I love how the IT industry can jump on the bandwagon. As soon as a new catch phrased is coined and shown to be a billion dollar market, you get new players, current players, corporates, specialists, contractors etc. etc. using the new “word” in everything. The marketing departments have a new moving target and do their best to show the whole world that they are indeed the leaders and the actual solution to meet the expectations of the market. The catch phrase today is cloud computing, and although it is not new, the marketing and vendor buy-in into cloud computing only started now.
So what will the weather be like going forward, cloudy with rain or cloudy with sunshine? The fact is that the cloud is going to change things, but to what extend and what will the results be? What is the world going to be like after the cloud, but more importantly, how are we going to get there? Today I was astounded to meet someone working in the IT industry, a decision maker that did not know what the cloud is. And this person is working at a big enterprise. That is leading me to this question, how are we going to get there, because I think that is going to determine what we are going to have after the storm.
One thing that is still missing from content management systems is the content creation part. I’m not talking about web content management, but actually the whole enterprise experience. The problem is that most content is created with tools outside of the content management system and then imported into the system. This means that instead of it being a content management system, it is more a media management system, good management of media with excellent Meta information around the media files.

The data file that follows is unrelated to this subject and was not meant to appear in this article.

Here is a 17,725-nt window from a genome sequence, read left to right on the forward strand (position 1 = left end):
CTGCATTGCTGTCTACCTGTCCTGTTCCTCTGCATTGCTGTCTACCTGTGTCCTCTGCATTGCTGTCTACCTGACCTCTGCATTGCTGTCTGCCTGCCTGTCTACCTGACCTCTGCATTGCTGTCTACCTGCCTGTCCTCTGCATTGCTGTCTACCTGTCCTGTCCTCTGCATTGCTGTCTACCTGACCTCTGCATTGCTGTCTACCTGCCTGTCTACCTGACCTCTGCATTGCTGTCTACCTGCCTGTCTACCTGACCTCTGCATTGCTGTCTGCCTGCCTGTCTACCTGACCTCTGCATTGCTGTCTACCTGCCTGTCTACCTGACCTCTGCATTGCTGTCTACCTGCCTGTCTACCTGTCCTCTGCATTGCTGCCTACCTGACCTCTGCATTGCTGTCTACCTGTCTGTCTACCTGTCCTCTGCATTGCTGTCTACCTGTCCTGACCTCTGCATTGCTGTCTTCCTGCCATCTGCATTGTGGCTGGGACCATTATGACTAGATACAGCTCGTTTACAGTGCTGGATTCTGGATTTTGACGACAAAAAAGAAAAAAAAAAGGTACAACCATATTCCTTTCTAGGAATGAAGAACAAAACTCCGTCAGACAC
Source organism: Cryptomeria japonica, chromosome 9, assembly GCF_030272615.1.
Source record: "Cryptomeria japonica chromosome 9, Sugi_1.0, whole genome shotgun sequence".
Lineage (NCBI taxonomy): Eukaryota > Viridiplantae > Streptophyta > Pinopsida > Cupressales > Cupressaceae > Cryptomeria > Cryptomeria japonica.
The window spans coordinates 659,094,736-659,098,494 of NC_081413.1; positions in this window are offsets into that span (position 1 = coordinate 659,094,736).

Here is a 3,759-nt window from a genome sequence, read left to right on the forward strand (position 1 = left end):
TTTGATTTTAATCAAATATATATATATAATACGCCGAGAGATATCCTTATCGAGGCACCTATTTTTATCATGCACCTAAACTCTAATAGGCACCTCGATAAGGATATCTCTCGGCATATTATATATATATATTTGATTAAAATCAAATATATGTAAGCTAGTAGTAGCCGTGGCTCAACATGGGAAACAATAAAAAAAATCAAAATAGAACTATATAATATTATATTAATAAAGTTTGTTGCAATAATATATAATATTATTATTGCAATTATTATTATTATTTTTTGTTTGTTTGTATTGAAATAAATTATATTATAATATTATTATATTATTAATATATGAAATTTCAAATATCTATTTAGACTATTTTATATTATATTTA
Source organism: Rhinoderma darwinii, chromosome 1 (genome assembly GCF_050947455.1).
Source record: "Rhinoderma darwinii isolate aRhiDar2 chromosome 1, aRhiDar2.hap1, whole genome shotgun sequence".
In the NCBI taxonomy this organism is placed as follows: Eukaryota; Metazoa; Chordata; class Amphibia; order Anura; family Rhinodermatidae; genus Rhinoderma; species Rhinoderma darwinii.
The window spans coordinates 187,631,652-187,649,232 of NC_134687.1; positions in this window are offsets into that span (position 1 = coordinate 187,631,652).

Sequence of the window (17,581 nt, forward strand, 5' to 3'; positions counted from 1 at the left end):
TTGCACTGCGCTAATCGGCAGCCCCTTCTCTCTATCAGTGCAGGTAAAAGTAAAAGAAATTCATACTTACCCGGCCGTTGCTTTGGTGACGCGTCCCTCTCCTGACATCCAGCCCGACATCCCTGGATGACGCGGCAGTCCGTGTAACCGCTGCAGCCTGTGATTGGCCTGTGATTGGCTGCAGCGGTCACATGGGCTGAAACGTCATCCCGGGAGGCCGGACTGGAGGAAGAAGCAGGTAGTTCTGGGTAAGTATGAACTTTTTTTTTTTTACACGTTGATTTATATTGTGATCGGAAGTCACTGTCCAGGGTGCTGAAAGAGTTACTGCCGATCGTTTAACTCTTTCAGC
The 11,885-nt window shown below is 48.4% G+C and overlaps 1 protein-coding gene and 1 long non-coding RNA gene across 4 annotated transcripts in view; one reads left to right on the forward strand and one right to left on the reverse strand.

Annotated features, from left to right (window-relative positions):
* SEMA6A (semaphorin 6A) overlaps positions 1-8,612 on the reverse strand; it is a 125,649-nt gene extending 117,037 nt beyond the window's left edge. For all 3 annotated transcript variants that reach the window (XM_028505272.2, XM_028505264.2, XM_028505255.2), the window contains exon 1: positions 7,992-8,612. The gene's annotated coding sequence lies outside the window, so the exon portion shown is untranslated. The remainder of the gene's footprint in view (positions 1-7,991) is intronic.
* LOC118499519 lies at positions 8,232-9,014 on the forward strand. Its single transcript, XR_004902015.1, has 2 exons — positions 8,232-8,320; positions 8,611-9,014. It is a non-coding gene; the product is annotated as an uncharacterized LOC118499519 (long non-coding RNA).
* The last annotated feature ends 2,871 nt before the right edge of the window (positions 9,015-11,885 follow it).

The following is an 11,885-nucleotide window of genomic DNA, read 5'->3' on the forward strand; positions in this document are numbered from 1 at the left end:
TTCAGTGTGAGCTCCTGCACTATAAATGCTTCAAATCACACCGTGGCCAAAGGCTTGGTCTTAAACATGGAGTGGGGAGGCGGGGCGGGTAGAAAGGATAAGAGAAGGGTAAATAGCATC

With the new breed of hardware mobility available the way and frequency with which we consume and interact with content has change dramatically. We now consume different types of content from different streams almost constantly from just about anywhere. A status update in Facebook or a tweet in Twitter must now be treated as content, especially when this is done through an official organisation channel. What differentiate this type of content from our traditional view on content is the interaction we receive from consumers. Read more…
Part 3 of 3
Keep going at it
So you now have implemented an awesome content management system. You did everything right, you had your employees involved with amazing and continuous training. You had vendors and partners and consultants that helped you implement one of if not the best technological solutions. All your business processes has been analyzed and optimized and your integration points are flawless. Your system is stable, fast and within budget, everyone is happy, in short, you have a kick-ass system. Now for the bad news, your implementation is not finished. In fact, your implementation will never be finished. We live in an ever changing world, and your organizational views, strategies and vision will change. Your content management implementation will have to evolve to keep up with these changes. Read more…
Part 2 of 3
Pitfalls and other disasters
A lack of vision might just be the biggest pitfall facing content management. Too often content management stays stagnant and is left to one or two people to manage and maintain in their spare time. Ask yourself the following questions:
- What is the aim of content management?
- What are the objectives of our content management?
- How does content management support and improve our organisation?
- How do users perceive and interact with content management? Read more…